Chapter 4 - What distinguishes the news media and why it matters

Preliminary conclusions

This leads us to a number of important preliminary conclusions. First, irrespective of who might fulfil this function, we believe society continues to depend on authoritative and disinterested sources of information about what is happening in the world.108

Our provisional conclusion is that, for the moment at least, traditional news media continue to play a pivotal and powerful role in generating and disseminating news and information to the public because of their continued dominance of mass market publishing across an ever-expanding range of platforms.

While social media and other forms of web publishing have enriched the news and public affairs arena, to date their role is to complement rather than to substitute for traditional media. In discussing the role of new actors engaged in “news like” activities there is often a failure to distinguish one form of communication from another. Advocacy, propaganda, public relations, activism – these are all legitimate forms of communication but they serve a different function and involve a different process than the disinterested gathering and disseminating of news of public interest.

No matter how imperfectly the commercial press may exercise the functions of the fourth estate with respect to fostering democracy, the underlying rationales for press freedom remain unchanged. It is only because of a free press – in this instance The Guardian newspaper – that the world discovered how badly some sections of the press in Britain had failed.

Similarly the News of the World scandal has reinforced the rationales for requiring the news media to exercise their powers responsibly and to be accountable for carrying out their news activities in accordance with professional and ethical standards.

For these reasons we conclude that despite, or indeed because of, the rich new publishing environment that has evolved in the web 2.0 era, there continues to be a public interest in recognising a distinct type of publisher, the news media, with particular rights and responsibilities arising from the nature of their activities.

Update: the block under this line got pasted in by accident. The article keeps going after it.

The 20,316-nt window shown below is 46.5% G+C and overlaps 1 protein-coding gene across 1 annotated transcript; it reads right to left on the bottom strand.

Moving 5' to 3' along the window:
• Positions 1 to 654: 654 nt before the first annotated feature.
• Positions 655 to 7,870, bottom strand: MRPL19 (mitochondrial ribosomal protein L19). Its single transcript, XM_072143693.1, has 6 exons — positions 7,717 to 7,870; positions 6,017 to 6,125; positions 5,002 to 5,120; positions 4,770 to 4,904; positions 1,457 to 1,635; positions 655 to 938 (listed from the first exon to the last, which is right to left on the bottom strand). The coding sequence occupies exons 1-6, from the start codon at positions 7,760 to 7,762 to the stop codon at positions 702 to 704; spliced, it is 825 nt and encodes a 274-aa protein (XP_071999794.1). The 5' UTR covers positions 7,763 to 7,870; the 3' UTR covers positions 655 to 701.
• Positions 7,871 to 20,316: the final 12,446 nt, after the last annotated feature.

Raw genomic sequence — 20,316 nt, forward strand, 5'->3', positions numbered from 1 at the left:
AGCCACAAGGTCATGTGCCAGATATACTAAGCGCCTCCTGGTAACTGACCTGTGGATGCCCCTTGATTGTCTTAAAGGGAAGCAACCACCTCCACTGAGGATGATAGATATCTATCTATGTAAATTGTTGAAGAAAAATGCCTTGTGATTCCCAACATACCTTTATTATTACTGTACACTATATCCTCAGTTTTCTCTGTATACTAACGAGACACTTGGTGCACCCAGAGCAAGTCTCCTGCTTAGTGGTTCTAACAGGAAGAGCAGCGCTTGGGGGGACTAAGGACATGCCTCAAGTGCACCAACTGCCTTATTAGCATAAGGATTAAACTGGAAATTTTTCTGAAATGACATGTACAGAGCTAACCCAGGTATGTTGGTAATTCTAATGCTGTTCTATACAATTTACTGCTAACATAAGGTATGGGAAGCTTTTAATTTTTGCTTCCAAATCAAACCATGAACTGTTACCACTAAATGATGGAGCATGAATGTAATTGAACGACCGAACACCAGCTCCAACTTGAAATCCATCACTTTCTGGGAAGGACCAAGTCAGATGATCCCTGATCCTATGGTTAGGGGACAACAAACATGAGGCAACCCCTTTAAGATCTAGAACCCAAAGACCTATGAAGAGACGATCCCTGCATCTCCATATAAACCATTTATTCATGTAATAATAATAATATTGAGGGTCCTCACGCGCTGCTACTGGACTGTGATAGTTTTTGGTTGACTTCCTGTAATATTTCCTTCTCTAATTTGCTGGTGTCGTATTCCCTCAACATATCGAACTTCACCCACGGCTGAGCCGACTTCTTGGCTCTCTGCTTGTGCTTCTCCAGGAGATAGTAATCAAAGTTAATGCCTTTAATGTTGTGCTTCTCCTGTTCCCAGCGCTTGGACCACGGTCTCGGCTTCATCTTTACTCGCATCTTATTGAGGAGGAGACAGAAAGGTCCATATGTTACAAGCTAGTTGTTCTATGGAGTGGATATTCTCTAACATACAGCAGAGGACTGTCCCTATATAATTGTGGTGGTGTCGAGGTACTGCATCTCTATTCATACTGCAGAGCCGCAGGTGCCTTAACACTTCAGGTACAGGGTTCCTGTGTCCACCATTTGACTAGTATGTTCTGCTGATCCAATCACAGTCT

We now turn to the very specific question posed by this review: is it in the public interest that this system of rights and responsibilities be extended to some new types of web publishers who are undertaking similar activities to traditional news media? And if so, what criteria should be used to decide which publishers?

With respect to the first question, our preliminary view is yes, there are a number of policy rationales for extending this system of rights and accountabilities to some types of non-traditional news media.

Our survey of New Zealand’s web publishing environment shows there are a number of new web-based entities taking on some of the democratic functions traditionally assigned to “the press“: providing a public watchdog on corporate and state power and facilitating the free flow of information and ideas among citizens.

As a matter of principle we believe the legal and regulatory environment should encourage diversity in the news media market. New Zealand is an increasingly ethnically and socially diverse nation and it is critical that this diversity of view point and interests be reflected in our national debates and in the formation of public opinion.

These new publishers should, in principle, enjoy the same media protections and privileges accorded traditional news media.

This was also the conclusion reached by the Canadian Supreme Court in 2009 when considering the scope of defences available in defamation actions. Writing for the majority McLachlin CJ expressly recognised and endorsed the complementary role of emerging new media:109

[t]he traditional media are rapidly being complemented by new ways of communicating on matters of public interest, many of them online, which do not involve journalists.

These new disseminators of news and information should, absent good reasons for exclusion, be subject to the same laws as established media outlets.

The quid pro quo, in our view, is that new players in this market who wish to position themselves as credible and reliable sources of news and current affairs should also held accountable to professional standards. Like their counterparts in the traditional news media, web publishers who seek to reach wide public audiences and influence debate on public affairs can exert significant power. Some form of accountability is a healthy check on the abuse of that power.

The question then follows: which publishers and in which contexts?

We tackle this question in the second half of this chapter. Our starting point is to ask which of these publishers would meet the common sense description of a “news activity” set out in legislation such as the Privacy Act 1993.

We then move to the more difficult and necessarily subjective assessment of the nature and characteristics of these new publishers. Here we consider questions such as whether their primary purpose is journalistic? Does the published content have the attributes of journalism we discussed earlier, such as a commitment to accuracy? Are clear distinctions drawn between fact and opinion? Between facts and rumour or gossip? Is the author independent of their subject matter? Is there any explicit commitment to ethical standards? And is there an effective means of accountability?

Disinterested news sources are those whose purpose is to disseminate information to the public and who do not have a personal interest in the information released. 

Grant v Torstar Corp [2009] SCC 61.